For the next couple of columns, I will feature food from these gentle, hardworking, devoted folks. Of course, most of the dishes derive, not from Dutch, but from German cookery (Deutsch is German for German!)—usually very simple with fewer ingredients than most other European fare. But hard work deserves good food, so these dishes do not lack richness and satisfaction!

dumplings (spaetzle)
Spaetzle is a German noodle they call dumplings . Great mixed with hot buttered whole green beans or as a side with schnitzel gravy. HINT: Dropping the batter into boiling liquid using a funnel or a metal colander will make it easier than pouring from a bowl. Batter can be thinned a bit if necessary. Cooking time is not specified so taste testing is necessary! Start testing after 3 minutes.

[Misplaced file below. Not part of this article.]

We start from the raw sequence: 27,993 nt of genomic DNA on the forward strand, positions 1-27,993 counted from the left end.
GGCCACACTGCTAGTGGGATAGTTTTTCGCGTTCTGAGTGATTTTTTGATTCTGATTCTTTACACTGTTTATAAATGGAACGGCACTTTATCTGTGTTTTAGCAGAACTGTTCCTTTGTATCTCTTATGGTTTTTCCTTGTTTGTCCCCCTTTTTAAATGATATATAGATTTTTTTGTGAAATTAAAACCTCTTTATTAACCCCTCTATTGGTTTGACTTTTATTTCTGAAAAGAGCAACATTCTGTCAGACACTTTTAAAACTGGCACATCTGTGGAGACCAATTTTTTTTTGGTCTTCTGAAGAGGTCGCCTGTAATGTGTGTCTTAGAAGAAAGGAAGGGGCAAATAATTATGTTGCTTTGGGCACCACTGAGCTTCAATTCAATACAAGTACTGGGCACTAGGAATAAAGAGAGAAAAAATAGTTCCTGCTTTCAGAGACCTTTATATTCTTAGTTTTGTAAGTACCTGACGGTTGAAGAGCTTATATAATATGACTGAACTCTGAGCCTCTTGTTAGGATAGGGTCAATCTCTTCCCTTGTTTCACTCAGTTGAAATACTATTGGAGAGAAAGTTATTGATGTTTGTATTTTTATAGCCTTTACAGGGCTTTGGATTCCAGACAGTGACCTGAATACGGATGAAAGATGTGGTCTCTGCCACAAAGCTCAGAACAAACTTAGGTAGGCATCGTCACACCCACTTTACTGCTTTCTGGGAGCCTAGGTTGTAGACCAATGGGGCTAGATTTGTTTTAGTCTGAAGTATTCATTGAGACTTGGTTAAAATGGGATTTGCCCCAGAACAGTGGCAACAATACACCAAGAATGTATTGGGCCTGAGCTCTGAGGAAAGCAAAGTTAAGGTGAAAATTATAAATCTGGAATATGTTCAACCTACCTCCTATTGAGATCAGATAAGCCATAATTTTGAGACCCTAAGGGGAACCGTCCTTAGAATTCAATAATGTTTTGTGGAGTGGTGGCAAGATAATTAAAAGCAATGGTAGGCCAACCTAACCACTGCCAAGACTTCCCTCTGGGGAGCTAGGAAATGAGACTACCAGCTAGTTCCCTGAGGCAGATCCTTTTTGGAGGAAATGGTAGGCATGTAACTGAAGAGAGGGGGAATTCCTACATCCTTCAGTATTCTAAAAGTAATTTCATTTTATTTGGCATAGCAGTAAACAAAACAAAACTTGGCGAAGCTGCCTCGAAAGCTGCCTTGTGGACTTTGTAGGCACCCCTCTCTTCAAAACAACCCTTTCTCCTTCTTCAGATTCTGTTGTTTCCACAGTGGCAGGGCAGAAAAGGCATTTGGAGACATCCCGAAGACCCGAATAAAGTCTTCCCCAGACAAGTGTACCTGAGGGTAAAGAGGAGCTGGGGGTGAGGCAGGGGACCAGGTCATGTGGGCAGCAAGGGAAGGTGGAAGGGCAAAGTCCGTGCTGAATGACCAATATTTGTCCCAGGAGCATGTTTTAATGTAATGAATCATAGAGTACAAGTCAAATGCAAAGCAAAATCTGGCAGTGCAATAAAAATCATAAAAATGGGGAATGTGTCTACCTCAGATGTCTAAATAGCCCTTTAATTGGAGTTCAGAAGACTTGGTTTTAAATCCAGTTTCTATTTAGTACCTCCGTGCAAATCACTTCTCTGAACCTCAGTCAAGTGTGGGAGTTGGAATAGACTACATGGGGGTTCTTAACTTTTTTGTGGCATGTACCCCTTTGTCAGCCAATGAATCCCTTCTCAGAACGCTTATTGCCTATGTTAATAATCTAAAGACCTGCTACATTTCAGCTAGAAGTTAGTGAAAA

• 1 cup milk
  • 2 cups flour
  • 2 eggs
  • 1 tsp salt plus 2 tsp for cooking water

Prepare a large pot of salted boiling water or meat broth. In a large bowl, place flour. Add milk slowly, stirring constantly to keep mixture smooth. Add 1 egg at a time, beating well after each addition. Salt and mix well. When cooking in boiling salted water or meat broth, pour the batter from a shallow bowl, tilting it over the boiling water or broth. With a sharp knife or kitchen shears, slice off pieces of the batter into the boiling liquid. Dip blades in the liquid before each cut to prevent sticking. Remove from liquid using a slotted spoon or spider. Drain well before serving,

amish cucumber salad
If you’re on a salt-restricted diet, skip salting the cukes and onions. Or if you’re too lazy to do it, that’s okay, too. You will need to eat it all up the same day, though, because the water will leach out into the dressing over time. My Aunt Myrtle taught me how to make this. It disappears from the table quickly.